Tower Based Master Closet System

Submitted by Ana White on Wed, 01/08/2020 - 13:00
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Build your own master closet system.  This sturdy, freestanding closet can be customized to suit your space and needs.  Free step by step plans from

diy closet system
diy closet system
diy closet system
diy closet system
diy closet system

Do you need more closet space?  In our first house, the master closet was only four feet wide.  So I gave the entire closet to my husband and built my own master closet system!

My oldest daughter (now a teenager!) was so proud!
We loved this closet so much, despite moving twice - still use it!  It is very sturdy and helped our family so much over the years.
I used 3/4" plywood to build it, but you can also use Melamine Shelf boards to save time (no finish required or ripping on a table saw!).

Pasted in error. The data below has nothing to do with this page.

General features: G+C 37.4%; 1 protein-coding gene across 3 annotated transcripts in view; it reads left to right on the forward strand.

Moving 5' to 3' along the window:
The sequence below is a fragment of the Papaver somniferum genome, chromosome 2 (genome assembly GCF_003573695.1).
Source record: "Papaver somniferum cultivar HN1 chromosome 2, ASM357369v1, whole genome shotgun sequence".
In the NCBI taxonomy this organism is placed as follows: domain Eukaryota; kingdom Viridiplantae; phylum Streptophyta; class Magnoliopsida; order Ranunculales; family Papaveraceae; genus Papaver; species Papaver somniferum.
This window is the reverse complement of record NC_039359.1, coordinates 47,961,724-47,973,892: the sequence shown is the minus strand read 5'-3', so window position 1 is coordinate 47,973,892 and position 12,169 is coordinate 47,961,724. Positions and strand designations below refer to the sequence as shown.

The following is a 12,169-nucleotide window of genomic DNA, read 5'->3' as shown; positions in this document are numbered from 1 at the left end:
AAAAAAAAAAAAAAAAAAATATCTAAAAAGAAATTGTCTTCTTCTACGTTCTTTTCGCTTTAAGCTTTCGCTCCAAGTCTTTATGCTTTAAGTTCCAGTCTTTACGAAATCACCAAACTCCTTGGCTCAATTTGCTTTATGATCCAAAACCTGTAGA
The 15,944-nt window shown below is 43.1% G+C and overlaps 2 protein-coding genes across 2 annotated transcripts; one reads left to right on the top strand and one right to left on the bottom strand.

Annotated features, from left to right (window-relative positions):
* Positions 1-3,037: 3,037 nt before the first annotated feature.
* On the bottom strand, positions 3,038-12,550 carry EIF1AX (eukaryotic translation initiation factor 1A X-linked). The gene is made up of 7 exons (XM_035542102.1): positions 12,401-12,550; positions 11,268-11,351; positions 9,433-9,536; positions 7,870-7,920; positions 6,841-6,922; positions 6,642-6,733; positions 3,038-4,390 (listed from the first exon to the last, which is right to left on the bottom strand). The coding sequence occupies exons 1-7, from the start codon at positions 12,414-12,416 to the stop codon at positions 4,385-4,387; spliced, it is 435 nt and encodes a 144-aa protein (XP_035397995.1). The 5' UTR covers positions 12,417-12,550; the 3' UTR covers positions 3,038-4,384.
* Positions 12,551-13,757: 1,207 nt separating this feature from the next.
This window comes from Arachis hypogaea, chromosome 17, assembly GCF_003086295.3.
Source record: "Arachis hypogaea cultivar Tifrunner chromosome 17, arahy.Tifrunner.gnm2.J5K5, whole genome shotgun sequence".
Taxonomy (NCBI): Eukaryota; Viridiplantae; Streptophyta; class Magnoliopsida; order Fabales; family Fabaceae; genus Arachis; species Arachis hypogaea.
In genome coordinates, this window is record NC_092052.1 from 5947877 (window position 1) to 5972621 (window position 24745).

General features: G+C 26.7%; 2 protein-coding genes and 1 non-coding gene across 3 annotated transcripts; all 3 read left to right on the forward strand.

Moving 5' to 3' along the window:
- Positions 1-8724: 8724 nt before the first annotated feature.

I love that you can customize this closet to fit any space.
Thanks so much to everyone who has built it and shared a photo.
master closet system diy dimensions
15" deep x 84" tall - customizable width


Shopping List
  • 4x8 sheet of 3/4" cabinet grade plywood (1 sheet per tower plus an additional sheet for shelving) OR 3/4" thick melamine or particle board shelving like this (about three 8 foot long shelves per tower)
  • IF using the melamine strips, you'll need 1x3s for the top shelf supports, one 1x3 per opening, IF using the plywood sheets, there will be an extra scrap about 2-1/2" wide, you can use this scrap for the supports
  • 2 - 2x4s (use 2x6s if your base moulding is over 3-1/2" tall) in the entire length of the closet run (as shown in diagram this is 12' long) PLUS 24" for the ends of the base
  • 5 feet of 1x6 or 1x8 boards (width of board determines drawer box depth) PER drawer
  • 1 set of 14" euro style drawer slides PER drawer
  • Closet rod sockets (one set per each run of closet rod)
  • Wood closet rods (max run is about 48" without additional support)
  • 1-1/4" Kreg Pocket Hole Screws OR 2" self tapping construction screws (#7 or #8)
  • 1-1/4" and 3/4" brad nails (can use screws if you don't have a brad nailer)